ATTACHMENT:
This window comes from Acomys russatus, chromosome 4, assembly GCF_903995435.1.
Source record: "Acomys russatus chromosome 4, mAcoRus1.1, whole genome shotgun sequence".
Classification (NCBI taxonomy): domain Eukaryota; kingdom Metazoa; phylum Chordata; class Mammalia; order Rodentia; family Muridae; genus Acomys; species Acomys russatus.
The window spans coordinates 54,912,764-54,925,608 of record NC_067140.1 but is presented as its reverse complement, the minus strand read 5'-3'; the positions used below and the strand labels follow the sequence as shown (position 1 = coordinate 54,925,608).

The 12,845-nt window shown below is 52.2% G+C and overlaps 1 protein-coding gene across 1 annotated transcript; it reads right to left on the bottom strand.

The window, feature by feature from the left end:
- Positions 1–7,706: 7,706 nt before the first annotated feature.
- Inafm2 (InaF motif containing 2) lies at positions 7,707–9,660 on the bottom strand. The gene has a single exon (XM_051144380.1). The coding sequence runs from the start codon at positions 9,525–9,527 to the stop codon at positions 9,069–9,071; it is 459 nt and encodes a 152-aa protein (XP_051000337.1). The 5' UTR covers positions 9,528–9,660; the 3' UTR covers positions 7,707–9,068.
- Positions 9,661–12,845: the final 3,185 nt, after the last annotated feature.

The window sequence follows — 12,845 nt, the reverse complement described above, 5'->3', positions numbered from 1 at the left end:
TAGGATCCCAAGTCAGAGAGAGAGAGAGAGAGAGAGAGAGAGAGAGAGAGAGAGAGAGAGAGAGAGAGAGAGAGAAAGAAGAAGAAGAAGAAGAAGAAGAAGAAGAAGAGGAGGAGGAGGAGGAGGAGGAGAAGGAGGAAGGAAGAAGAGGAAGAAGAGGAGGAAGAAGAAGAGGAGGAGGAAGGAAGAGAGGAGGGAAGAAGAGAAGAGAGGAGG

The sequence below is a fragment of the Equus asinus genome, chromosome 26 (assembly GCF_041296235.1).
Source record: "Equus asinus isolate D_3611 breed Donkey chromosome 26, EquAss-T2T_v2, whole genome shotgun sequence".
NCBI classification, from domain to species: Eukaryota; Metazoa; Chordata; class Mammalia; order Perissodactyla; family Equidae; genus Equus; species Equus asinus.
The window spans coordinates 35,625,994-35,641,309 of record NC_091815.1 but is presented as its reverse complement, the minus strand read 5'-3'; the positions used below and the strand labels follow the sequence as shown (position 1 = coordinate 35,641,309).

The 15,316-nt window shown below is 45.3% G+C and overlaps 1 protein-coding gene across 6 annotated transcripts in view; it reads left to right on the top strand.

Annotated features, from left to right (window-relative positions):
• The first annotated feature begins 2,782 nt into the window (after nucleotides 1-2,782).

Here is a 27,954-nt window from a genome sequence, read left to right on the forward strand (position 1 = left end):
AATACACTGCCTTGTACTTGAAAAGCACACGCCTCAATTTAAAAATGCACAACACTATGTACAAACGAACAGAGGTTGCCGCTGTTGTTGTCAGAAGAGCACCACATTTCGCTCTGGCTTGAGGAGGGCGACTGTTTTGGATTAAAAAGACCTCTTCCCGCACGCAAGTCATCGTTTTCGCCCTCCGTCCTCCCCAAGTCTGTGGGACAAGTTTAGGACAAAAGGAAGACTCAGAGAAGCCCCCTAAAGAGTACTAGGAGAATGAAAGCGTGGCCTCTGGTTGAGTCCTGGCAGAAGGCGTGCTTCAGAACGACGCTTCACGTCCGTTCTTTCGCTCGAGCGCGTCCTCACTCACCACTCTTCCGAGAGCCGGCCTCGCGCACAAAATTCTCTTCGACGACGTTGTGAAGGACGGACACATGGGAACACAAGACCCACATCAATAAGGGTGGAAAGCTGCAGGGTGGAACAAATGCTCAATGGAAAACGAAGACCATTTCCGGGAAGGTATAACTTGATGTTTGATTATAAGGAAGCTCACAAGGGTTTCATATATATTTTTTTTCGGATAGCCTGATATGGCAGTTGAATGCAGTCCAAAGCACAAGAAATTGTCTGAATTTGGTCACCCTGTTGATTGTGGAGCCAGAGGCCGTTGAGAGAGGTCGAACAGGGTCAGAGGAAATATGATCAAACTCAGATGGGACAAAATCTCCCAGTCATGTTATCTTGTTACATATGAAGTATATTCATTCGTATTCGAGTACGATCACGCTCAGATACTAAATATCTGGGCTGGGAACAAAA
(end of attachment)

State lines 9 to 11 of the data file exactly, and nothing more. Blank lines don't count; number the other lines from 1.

- Positions 9,661–12,845: the final 3,185 nt, after the last annotated feature.

The window sequence follows — 12,845 nt, the reverse complement described above, 5'->3', positions numbered from 1 at the left end:
TAGGATCCCAAGTCAGAGAGAGAGAGAGAGAGAGAGAGAGAGAGAGAGAGAGAGAGAGAGAGAGAGAGAGAGAGAAAGAAGAAGAAGAAGAAGAAGAAGAAGAAGAAGAGGAGGAGGAGGAGGAGGAGGAGAAGGAGGAAGGAAGAAGAGGAAGAAGAGGAGGAAGAAGAAGAGGAGGAGGAAGGAAGAGAGGAGGGAAGAAGAGAAGAGAGGAGG